- While current indicators for the US economy released in June-July mainly gave a positive impression, the picture has been more mixed recently. Retail sales have increased, but industrial output is showing sluggish developments. In isolation, the physical damage resulting from Hurricane Katrina will probably not have a long-term effect on the US economy. Some production capacity will be out of operation for a period, although reconstruction will boost demand fairly quickly. Industrial output has also shown weak developments in the euro area. In the UK, growth in GDP has slowed. In Japan, GDP figures for the second quarter reflected positive contributions from both private consumption and private investment. In Sweden, indicators for both the corporate and household sectors show more positive developments.
- The Federal Reserve raised its key rate by 0.25 percentage point on 20 September. Market participants expect a continued rise in interest rates in the US. In the UK, market participants consider it likely that the interest rate will be lowered at the beginning of 2006. The first increase in the interest rate in Sweden is expected in spring 2006. Interest rate expectations have fallen in the euro area, and the key rate is now expected to be left unchanged for a longer period.
- The price of oil has remained high and has at times exceeded USD 65 per barrel. Developments in oil and petrol prices have been affected by Hurricane Katrina and the risk of additional hurricanes.
- Consumer prices adjusted for tax changes and excluding energy products (CPI-ATE) fell by 0.1 per cent from July to August. The year-on-year rise was 1.3 per cent in August, up from 1.1 per cent in June and July. Adjusted for the interest rate's direct effect on house rents, the year-on-year rise in the CPI-ATE is estimated at 1.5 per cent in August. The CPI rose by 1.9 per cent in the same period, which was more than expected.
- Measured by the import-weighted krone exchange rate, the krone has appreciated somewhat since the previous monetary policy meeting. Financial market participants expect a gradual rise in Norges Bank's key rate ahead. Forward rates are virtually unchanged since the June Inflation Report.
- Directorate of Labour figures show that seasonally-adjusted unemployment stood at 3.4 per cent in August, down by 0.1 percentage point from the previous month. Developments in registered employment are in line with the projections in the June Inflation Report. Statistics Norway's Labour Force Survey (LFS) presents a somewhat weaker picture of unemployment. According to quarterly national accounts figures, employment rose by 0.5 per cent from the first half of last year to the same period this year. Measured by the LFS, employment increased markedly in June, with the number of employed persons rising by 12 000 compared with May. This is approximately in line with the projection in the June Inflation Report.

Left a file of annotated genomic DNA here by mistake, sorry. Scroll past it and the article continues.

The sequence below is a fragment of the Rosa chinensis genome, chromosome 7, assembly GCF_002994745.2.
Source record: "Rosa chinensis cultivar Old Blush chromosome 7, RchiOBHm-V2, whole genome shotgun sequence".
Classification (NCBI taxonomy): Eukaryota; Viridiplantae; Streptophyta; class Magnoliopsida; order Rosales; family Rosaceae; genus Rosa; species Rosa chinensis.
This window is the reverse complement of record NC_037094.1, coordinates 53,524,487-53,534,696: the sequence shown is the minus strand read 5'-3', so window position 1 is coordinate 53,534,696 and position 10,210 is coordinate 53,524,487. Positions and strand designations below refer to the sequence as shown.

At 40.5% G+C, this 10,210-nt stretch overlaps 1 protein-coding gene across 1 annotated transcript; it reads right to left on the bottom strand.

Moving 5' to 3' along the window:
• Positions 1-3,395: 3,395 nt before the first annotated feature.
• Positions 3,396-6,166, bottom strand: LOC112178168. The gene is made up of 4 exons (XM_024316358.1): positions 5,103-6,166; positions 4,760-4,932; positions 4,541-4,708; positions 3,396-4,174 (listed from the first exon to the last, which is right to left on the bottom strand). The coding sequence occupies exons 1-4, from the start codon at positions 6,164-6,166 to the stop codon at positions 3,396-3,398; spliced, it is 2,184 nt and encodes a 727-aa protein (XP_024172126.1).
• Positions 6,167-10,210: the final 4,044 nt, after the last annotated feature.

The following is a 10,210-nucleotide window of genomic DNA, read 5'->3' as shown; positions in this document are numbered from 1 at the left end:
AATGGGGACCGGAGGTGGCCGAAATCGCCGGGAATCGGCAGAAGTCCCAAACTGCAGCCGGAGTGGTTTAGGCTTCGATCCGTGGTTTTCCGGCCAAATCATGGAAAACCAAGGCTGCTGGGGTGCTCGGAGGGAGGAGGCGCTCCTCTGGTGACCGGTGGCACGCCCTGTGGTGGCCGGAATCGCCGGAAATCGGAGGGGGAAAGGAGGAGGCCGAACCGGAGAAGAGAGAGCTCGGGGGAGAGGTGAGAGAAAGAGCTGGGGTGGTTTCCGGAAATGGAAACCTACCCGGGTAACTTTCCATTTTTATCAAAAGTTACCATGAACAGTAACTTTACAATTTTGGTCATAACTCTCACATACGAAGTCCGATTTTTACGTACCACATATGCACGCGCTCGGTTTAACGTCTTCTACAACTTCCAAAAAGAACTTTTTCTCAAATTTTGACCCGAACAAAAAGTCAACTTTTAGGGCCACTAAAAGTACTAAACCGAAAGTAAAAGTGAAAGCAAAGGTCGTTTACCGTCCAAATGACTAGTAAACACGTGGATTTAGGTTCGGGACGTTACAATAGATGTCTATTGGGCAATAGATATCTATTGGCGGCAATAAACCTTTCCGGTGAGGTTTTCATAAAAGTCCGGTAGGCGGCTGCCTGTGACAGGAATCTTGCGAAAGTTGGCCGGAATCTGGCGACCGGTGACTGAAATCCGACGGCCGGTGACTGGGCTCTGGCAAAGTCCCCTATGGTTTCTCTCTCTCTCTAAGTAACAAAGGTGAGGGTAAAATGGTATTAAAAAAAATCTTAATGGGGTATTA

- Household goods consumption rose somewhat from June to July. National accounts figures for the second quarter showed a sharp increase in private consumption. TNS Gallup's consumer confidence indicator picked up from May to August. Households are optimistic about their own finances and the national economy, and expectations with regard to the economy next year have become more positive.
- Growth in household credit has picked up. The rise in house prices has slowed somewhat, but remains strong. Housing starts picked up in July.
- Preliminary national accounts figures showed that mainland GDP increased by 0.9 per cent from the first to the second quarter. Growth was primarily fuelled by the construction industry, financial services and retail trade. Developments were consistent with the projections in the June Inflation Report.
- Manufacturing output increased from May to July. Growth was high in all product groups. The investment intentions survey for oil and gas production shows that the estimates for 2006 have been adjusted upwards since the previous quarter, while the estimates for 2005 have been revised downwards. According to TNS Gallup's third quarter business sentiment survey, industrial leaders still consider profitability to be very good. The rate of growth in overall debt for mainland enterprises has picked up somewhat. The twelve-month rise in corporate liquidity in the form of bank deposits moved up in July.
Charts - monetary policy meeting (PPT, 1561 kB)